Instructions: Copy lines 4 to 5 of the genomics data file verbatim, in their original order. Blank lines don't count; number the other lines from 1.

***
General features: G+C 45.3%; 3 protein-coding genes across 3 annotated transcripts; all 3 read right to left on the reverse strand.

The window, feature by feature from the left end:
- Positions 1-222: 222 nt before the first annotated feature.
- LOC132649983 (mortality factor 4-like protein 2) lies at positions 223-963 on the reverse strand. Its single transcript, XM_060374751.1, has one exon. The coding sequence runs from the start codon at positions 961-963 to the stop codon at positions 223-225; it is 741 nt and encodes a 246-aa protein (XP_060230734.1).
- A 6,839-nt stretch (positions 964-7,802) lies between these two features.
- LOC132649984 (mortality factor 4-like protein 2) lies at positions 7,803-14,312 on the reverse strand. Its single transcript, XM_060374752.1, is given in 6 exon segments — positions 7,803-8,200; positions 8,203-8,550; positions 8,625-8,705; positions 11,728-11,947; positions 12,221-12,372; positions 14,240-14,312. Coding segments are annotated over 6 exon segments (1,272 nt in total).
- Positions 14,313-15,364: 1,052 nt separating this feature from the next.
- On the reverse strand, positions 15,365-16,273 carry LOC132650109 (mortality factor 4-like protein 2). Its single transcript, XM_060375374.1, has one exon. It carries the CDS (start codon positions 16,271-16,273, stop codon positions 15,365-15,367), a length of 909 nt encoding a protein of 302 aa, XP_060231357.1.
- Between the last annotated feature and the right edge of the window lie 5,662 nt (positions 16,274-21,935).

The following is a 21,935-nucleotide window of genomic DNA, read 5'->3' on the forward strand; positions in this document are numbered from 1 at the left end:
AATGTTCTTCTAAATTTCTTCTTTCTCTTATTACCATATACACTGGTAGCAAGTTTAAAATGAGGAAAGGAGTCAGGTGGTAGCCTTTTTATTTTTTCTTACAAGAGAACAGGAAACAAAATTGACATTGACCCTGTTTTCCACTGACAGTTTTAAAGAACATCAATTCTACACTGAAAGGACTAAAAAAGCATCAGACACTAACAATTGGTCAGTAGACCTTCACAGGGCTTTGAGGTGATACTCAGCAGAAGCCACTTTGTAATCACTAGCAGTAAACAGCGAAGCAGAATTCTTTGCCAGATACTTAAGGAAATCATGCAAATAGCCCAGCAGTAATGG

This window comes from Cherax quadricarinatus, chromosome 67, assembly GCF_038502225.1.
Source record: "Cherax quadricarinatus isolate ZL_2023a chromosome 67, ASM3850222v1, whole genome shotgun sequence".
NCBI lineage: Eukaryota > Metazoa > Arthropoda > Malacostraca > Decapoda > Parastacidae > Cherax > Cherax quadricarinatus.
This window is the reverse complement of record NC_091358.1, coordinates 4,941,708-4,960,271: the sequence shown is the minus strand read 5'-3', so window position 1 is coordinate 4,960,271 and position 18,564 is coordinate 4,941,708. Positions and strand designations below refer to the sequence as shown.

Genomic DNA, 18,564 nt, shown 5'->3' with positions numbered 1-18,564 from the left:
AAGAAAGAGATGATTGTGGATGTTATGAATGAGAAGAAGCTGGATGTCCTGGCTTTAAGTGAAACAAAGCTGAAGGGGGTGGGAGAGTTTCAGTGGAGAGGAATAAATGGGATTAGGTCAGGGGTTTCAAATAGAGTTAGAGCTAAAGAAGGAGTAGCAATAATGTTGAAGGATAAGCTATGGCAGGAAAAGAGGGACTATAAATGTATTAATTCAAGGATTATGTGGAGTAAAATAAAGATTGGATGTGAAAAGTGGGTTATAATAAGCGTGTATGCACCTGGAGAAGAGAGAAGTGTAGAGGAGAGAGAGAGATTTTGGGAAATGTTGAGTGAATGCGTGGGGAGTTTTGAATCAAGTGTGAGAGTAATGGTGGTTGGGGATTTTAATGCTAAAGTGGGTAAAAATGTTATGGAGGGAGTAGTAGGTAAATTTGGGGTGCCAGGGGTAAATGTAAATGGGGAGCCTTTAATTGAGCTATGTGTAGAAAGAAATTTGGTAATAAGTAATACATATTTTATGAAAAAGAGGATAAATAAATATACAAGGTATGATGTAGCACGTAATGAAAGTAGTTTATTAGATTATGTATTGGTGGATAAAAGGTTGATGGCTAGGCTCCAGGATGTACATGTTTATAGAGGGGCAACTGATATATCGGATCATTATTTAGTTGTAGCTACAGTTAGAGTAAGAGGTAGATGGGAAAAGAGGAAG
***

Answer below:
- LOC132649983 (mortality factor 4-like protein 2) lies at positions 223-963 on the reverse strand. Its single transcript, XM_060374751.1, has one exon. The coding sequence runs from the start codon at positions 961-963 to the stop codon at positions 223-225; it is 741 nt and encodes a 246-aa protein (XP_060230734.1).
- A 6,839-nt stretch (positions 964-7,802) lies between these two features.